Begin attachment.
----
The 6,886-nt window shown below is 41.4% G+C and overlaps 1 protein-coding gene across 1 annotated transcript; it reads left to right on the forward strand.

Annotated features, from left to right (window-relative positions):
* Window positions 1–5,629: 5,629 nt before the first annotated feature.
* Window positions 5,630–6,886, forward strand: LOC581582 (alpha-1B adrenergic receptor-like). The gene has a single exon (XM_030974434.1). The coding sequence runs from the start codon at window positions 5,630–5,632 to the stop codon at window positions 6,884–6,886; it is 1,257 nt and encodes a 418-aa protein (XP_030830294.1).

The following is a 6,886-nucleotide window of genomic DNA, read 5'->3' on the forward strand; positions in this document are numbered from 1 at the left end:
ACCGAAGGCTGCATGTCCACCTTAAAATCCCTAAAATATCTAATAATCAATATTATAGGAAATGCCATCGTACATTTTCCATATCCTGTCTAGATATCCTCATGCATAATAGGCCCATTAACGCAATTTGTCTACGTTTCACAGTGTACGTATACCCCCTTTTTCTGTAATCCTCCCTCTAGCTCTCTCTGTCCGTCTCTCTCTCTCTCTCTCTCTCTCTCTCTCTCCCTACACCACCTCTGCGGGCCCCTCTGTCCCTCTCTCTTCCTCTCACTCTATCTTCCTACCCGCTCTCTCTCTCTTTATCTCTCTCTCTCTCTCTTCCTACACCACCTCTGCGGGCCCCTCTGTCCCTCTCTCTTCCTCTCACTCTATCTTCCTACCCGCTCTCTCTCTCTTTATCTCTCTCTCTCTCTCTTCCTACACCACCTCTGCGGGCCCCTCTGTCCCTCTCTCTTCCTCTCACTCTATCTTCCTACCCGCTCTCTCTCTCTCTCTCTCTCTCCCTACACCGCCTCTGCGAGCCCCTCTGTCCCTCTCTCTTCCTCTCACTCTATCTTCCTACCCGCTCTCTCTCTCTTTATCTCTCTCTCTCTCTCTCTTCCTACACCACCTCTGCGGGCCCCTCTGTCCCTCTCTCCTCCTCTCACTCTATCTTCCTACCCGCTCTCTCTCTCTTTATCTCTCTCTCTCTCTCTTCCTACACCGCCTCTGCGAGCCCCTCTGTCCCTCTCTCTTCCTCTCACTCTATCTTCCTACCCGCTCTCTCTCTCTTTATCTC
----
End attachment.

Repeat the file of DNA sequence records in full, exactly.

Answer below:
The 6,886-nt window shown below is 41.4% G+C and overlaps 1 protein-coding gene across 1 annotated transcript; it reads left to right on the forward strand.

Annotated features, from left to right (window-relative positions):
* Window positions 1–5,629: 5,629 nt before the first annotated feature.
* Window positions 5,630–6,886, forward strand: LOC581582 (alpha-1B adrenergic receptor-like). The gene has a single exon (XM_030974434.1). The coding sequence runs from the start codon at window positions 5,630–5,632 to the stop codon at window positions 6,884–6,886; it is 1,257 nt and encodes a 418-aa protein (XP_030830294.1).

The following is a 6,886-nucleotide window of genomic DNA, read 5'->3' on the forward strand; positions in this document are numbered from 1 at the left end:
ACCGAAGGCTGCATGTCCACCTTAAAATCCCTAAAATATCTAATAATCAATATTATAGGAAATGCCATCGTACATTTTCCATATCCTGTCTAGATATCCTCATGCATAATAGGCCCATTAACGCAATTTGTCTACGTTTCACAGTGTACGTATACCCCCTTTTTCTGTAATCCTCCCTCTAGCTCTCTCTGTCCGTCTCTCTCTCTCTCTCTCTCTCTCTCTCTCTCCCTACACCACCTCTGCGGGCCCCTCTGTCCCTCTCTCTTCCTCTCACTCTATCTTCCTACCCGCTCTCTCTCTCTTTATCTCTCTCTCTCTCTCTTCCTACACCACCTCTGCGGGCCCCTCTGTCCCTCTCTCTTCCTCTCACTCTATCTTCCTACCCGCTCTCTCTCTCTTTATCTCTCTCTCTCTCTCTTCCTACACCACCTCTGCGGGCCCCTCTGTCCCTCTCTCTTCCTCTCACTCTATCTTCCTACCCGCTCTCTCTCTCTCTCTCTCTCTCCCTACACCGCCTCTGCGAGCCCCTCTGTCCCTCTCTCTTCCTCTCACTCTATCTTCCTACCCGCTCTCTCTCTCTTTATCTCTCTCTCTCTCTCTCTTCCTACACCACCTCTGCGGGCCCCTCTGTCCCTCTCTCCTCCTCTCACTCTATCTTCCTACCCGCTCTCTCTCTCTTTATCTCTCTCTCTCTCTCTTCCTACACCGCCTCTGCGAGCCCCTCTGTCCCTCTCTCTTCCTCTCACTCTATCTTCCTACCCGCTCTCTCTCTCTTTATCTC